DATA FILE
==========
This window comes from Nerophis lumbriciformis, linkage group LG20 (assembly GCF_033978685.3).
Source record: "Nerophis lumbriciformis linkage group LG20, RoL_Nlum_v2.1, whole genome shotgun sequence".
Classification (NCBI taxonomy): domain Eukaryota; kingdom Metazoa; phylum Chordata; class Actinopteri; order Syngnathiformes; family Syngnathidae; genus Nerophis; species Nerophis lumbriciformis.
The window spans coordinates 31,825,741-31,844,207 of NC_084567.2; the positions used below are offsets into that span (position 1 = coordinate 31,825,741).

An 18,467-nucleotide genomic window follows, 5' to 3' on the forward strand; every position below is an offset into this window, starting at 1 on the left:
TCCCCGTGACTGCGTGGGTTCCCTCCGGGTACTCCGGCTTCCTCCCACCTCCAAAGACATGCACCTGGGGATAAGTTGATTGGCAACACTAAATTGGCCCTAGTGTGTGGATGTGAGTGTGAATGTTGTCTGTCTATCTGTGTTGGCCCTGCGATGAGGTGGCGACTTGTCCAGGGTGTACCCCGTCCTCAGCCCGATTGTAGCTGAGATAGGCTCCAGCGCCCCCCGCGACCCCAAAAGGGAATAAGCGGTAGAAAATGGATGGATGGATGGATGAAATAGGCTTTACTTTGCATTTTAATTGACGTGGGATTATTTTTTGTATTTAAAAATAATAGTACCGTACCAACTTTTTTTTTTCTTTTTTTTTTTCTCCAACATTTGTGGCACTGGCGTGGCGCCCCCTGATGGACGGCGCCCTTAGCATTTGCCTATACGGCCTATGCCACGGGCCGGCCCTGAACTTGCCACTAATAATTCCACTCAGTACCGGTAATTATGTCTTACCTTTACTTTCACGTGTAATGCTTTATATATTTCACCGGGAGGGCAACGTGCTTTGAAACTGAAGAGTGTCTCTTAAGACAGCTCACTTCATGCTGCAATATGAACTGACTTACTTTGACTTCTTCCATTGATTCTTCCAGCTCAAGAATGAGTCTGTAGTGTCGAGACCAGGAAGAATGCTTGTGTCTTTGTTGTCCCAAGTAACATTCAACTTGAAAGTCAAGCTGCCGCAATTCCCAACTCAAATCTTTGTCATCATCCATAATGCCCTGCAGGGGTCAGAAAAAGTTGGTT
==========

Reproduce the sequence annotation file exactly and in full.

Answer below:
This window comes from Nerophis lumbriciformis, linkage group LG20 (assembly GCF_033978685.3).
Source record: "Nerophis lumbriciformis linkage group LG20, RoL_Nlum_v2.1, whole genome shotgun sequence".
Classification (NCBI taxonomy): domain Eukaryota; kingdom Metazoa; phylum Chordata; class Actinopteri; order Syngnathiformes; family Syngnathidae; genus Nerophis; species Nerophis lumbriciformis.
The window spans coordinates 31,825,741-31,844,207 of NC_084567.2; the positions used below are offsets into that span (position 1 = coordinate 31,825,741).

An 18,467-nucleotide genomic window follows, 5' to 3' on the forward strand; every position below is an offset into this window, starting at 1 on the left:
TCCCCGTGACTGCGTGGGTTCCCTCCGGGTACTCCGGCTTCCTCCCACCTCCAAAGACATGCACCTGGGGATAAGTTGATTGGCAACACTAAATTGGCCCTAGTGTGTGGATGTGAGTGTGAATGTTGTCTGTCTATCTGTGTTGGCCCTGCGATGAGGTGGCGACTTGTCCAGGGTGTACCCCGTCCTCAGCCCGATTGTAGCTGAGATAGGCTCCAGCGCCCCCCGCGACCCCAAAAGGGAATAAGCGGTAGAAAATGGATGGATGGATGGATGAAATAGGCTTTACTTTGCATTTTAATTGACGTGGGATTATTTTTTGTATTTAAAAATAATAGTACCGTACCAACTTTTTTTTTTCTTTTTTTTTTTCTCCAACATTTGTGGCACTGGCGTGGCGCCCCCTGATGGACGGCGCCCTTAGCATTTGCCTATACGGCCTATGCCACGGGCCGGCCCTGAACTTGCCACTAATAATTCCACTCAGTACCGGTAATTATGTCTTACCTTTACTTTCACGTGTAATGCTTTATATATTTCACCGGGAGGGCAACGTGCTTTGAAACTGAAGAGTGTCTCTTAAGACAGCTCACTTCATGCTGCAATATGAACTGACTTACTTTGACTTCTTCCATTGATTCTTCCAGCTCAAGAATGAGTCTGTAGTGTCGAGACCAGGAAGAATGCTTGTGTCTTTGTTGTCCCAAGTAACATTCAACTTGAAAGTCAAGCTGCCGCAATTCCCAACTCAAATCTTTGTCATCATCCATAATGCCCTGCAGGGGTCAGAAAAAGTTGGTT